The Justice Department and no doubt even some of the advocacy groups you will hear from today want us to keep sex trafficking and prostitution separate. They do not want to recognize the overlap between sex trafficking and prostitution. While it is true that not all women in prostitution have been trafficked, it is also true that all sex trafficking victims are trafficked into prostitution. The pimps who buy and sell these trafficking victims are part of the global sex trafficking distribution network. Yet there seems to be a reluctance to identify these pimps as sex traffickers – the question is why? Critics of the House bill claim that the bill “federalizes prostitution”. It does no such thing. The crime of prostitution is nowhere in the bill. The House bill recognizes that many pimps are sex traffickers and integrates the crime of pimping into the sex trafficking legislative framework, that is a reflection of reality – not only the reality of sex trafficking but even the reality of the Justice Department’s sex trafficking cases to date. It is not the enormous expansion of the TVPA that the Justice Department claims. As I quoted earlier, the TVPA definition of sex trafficking is not limited to cases of force, fraud or coercion.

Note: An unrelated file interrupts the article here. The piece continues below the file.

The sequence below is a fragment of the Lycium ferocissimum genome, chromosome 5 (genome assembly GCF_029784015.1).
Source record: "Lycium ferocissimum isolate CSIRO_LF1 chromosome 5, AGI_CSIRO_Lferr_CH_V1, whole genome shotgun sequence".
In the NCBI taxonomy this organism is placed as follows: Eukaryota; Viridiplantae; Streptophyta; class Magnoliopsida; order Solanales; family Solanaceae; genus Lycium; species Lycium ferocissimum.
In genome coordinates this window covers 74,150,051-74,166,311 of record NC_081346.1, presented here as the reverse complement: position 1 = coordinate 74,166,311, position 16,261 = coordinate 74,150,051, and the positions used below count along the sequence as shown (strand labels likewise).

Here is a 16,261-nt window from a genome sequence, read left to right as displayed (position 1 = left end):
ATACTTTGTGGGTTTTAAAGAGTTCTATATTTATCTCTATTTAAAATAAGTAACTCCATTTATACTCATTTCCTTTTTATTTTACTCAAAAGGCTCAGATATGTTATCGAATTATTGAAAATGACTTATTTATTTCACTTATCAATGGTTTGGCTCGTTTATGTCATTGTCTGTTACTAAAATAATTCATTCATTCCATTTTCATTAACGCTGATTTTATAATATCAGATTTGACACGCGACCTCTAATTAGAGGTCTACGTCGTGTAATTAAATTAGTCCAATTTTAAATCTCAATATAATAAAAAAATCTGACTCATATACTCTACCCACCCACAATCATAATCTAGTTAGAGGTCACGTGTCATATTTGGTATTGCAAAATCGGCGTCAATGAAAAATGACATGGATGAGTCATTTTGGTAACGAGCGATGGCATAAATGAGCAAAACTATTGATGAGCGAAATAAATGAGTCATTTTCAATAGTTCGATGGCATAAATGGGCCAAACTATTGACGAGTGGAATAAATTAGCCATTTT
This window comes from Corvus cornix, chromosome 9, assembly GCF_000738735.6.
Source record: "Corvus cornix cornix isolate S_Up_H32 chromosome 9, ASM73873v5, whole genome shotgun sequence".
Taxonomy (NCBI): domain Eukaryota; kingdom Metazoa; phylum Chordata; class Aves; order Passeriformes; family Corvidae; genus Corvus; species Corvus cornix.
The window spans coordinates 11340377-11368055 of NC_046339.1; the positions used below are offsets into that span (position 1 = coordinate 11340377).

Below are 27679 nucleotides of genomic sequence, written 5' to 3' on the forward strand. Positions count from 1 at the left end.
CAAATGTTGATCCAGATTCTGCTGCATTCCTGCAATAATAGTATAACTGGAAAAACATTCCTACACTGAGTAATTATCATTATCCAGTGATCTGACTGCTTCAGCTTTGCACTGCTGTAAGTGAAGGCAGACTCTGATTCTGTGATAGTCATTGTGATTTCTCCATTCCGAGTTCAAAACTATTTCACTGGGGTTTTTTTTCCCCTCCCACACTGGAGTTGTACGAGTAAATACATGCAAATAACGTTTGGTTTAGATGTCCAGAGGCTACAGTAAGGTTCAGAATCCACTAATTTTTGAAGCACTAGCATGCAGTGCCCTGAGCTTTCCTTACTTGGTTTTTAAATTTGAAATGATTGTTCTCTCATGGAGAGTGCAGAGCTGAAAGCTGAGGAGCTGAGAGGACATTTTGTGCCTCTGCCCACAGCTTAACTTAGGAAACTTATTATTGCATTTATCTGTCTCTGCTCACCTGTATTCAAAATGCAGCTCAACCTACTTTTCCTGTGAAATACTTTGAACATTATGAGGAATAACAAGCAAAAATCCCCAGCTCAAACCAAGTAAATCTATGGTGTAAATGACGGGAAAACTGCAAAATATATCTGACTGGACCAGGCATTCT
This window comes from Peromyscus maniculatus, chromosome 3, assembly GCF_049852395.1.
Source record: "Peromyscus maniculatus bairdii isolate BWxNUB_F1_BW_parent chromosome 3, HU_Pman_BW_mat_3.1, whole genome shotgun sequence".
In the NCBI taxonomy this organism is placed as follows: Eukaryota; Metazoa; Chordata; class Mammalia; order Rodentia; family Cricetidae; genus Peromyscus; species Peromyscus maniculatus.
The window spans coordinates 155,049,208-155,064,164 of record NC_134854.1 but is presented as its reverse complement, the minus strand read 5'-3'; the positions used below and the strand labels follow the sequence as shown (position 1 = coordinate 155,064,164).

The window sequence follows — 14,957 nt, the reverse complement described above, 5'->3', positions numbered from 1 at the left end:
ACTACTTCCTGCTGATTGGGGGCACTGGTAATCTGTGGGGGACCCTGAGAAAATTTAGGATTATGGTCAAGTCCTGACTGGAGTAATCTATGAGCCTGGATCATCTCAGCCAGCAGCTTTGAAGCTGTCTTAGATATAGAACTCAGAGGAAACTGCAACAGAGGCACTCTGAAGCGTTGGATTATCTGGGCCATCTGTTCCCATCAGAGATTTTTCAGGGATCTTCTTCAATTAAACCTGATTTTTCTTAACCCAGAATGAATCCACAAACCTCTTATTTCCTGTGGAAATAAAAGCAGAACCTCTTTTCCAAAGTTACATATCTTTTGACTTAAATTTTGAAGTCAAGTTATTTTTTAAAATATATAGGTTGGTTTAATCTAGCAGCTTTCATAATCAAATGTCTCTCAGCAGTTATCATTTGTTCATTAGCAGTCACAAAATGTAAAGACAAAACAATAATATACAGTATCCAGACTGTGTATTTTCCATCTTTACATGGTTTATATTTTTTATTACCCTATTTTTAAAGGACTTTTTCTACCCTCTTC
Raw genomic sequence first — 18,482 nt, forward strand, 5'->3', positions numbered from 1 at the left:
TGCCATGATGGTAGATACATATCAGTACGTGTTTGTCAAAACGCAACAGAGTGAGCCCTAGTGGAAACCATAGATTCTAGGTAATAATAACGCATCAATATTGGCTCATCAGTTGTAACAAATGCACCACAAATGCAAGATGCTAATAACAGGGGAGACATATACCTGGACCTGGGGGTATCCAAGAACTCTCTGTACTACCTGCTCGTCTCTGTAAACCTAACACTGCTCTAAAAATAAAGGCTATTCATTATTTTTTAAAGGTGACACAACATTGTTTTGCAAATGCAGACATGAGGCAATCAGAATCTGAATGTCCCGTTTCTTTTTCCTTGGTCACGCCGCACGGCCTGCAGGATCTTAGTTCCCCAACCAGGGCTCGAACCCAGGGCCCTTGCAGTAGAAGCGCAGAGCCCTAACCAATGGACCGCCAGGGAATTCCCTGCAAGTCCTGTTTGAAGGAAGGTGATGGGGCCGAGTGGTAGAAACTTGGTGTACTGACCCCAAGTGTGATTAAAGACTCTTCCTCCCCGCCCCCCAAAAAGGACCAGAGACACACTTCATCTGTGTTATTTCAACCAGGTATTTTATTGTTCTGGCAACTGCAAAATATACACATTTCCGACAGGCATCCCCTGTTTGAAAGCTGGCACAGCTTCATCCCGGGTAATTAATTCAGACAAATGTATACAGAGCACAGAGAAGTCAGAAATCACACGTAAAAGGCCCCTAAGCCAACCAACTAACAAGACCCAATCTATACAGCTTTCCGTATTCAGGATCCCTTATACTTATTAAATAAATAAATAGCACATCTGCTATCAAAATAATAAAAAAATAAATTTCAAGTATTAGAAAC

There is no reason in public policy or otherwise to protect pimps who are buying and selling women from the scope of federal jurisdiction, especially as it is the current federal pimping law that is currently being used in most sex trafficking cases. The House held hearings and understood this. The bill it passed, championed by Representative Carolyn Maloney, is strong and will really aid us in the struggle to end sex trafficking. We would like to see the Senate bill reflect the same strength and it is our great hope that New York’s senators, particularly Senator Schumer who serves on the Judiciary Committee, will help us. The Steering Committee of the New York State Anti-Trafficking Coalition has asked him to sponsor amendments to the Senate bill, which does not include the criminal justice provisions I have described. We hope you will join us in urging our Senators to bring the progressive thinking of our New York anti-trafficking law, the strongest in the country, into the federal system. Thank you.
1 Department of Justice letter to The Hon. John Conyers, dated November 9, 2007, p. 9.
2 Ibid. p.8